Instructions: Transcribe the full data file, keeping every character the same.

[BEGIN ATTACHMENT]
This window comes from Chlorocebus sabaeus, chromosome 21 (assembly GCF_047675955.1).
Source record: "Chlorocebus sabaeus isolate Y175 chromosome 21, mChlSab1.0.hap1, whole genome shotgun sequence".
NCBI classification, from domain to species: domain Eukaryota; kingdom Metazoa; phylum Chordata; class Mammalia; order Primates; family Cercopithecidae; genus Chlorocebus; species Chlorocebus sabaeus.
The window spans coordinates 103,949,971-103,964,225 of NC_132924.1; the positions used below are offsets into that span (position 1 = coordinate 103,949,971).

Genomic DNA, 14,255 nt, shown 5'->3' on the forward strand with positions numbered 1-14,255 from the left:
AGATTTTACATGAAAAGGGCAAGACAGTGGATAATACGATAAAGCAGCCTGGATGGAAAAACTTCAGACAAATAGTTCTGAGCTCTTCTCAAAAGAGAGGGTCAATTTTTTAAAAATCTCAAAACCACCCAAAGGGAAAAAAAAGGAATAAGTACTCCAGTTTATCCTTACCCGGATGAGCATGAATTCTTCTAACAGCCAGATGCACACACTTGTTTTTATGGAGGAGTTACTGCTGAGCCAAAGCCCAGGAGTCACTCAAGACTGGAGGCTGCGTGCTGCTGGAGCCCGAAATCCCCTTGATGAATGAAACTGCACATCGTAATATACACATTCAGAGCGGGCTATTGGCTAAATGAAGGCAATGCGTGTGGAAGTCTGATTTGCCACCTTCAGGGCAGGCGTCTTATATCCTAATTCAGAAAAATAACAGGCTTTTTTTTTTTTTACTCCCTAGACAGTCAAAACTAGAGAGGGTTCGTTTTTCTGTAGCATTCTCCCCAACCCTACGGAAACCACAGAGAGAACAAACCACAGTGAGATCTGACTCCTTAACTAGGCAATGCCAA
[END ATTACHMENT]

This window comes from Chlorocebus sabaeus, chromosome 21 (assembly GCF_047675955.1).
Source record: "Chlorocebus sabaeus isolate Y175 chromosome 21, mChlSab1.0.hap1, whole genome shotgun sequence".
NCBI classification, from domain to species: domain Eukaryota; kingdom Metazoa; phylum Chordata; class Mammalia; order Primates; family Cercopithecidae; genus Chlorocebus; species Chlorocebus sabaeus.
The window spans coordinates 103,949,971-103,964,225 of NC_132924.1; the positions used below are offsets into that span (position 1 = coordinate 103,949,971).

Genomic DNA, 14,255 nt, shown 5'->3' on the forward strand with positions numbered 1-14,255 from the left:
AGATTTTACATGAAAAGGGCAAGACAGTGGATAATACGATAAAGCAGCCTGGATGGAAAAACTTCAGACAAATAGTTCTGAGCTCTTCTCAAAAGAGAGGGTCAATTTTTTAAAAATCTCAAAACCACCCAAAGGGAAAAAAAAGGAATAAGTACTCCAGTTTATCCTTACCCGGATGAGCATGAATTCTTCTAACAGCCAGATGCACACACTTGTTTTTATGGAGGAGTTACTGCTGAGCCAAAGCCCAGGAGTCACTCAAGACTGGAGGCTGCGTGCTGCTGGAGCCCGAAATCCCCTTGATGAATGAAACTGCACATCGTAATATACACATTCAGAGCGGGCTATTGGCTAAATGAAGGCAATGCGTGTGGAAGTCTGATTTGCCACCTTCAGGGCAGGCGTCTTATATCCTAATTCAGAAAAATAACAGGCTTTTTTTTTTTTTACTCCCTAGACAGTCAAAACTAGAGAGGGTTCGTTTTTCTGTAGCATTCTCCCCAACCCTACGGAAACCACAGAGAGAACAAACCACAGTGAGATCTGACTCCTTAACTAGGCAATGCCAA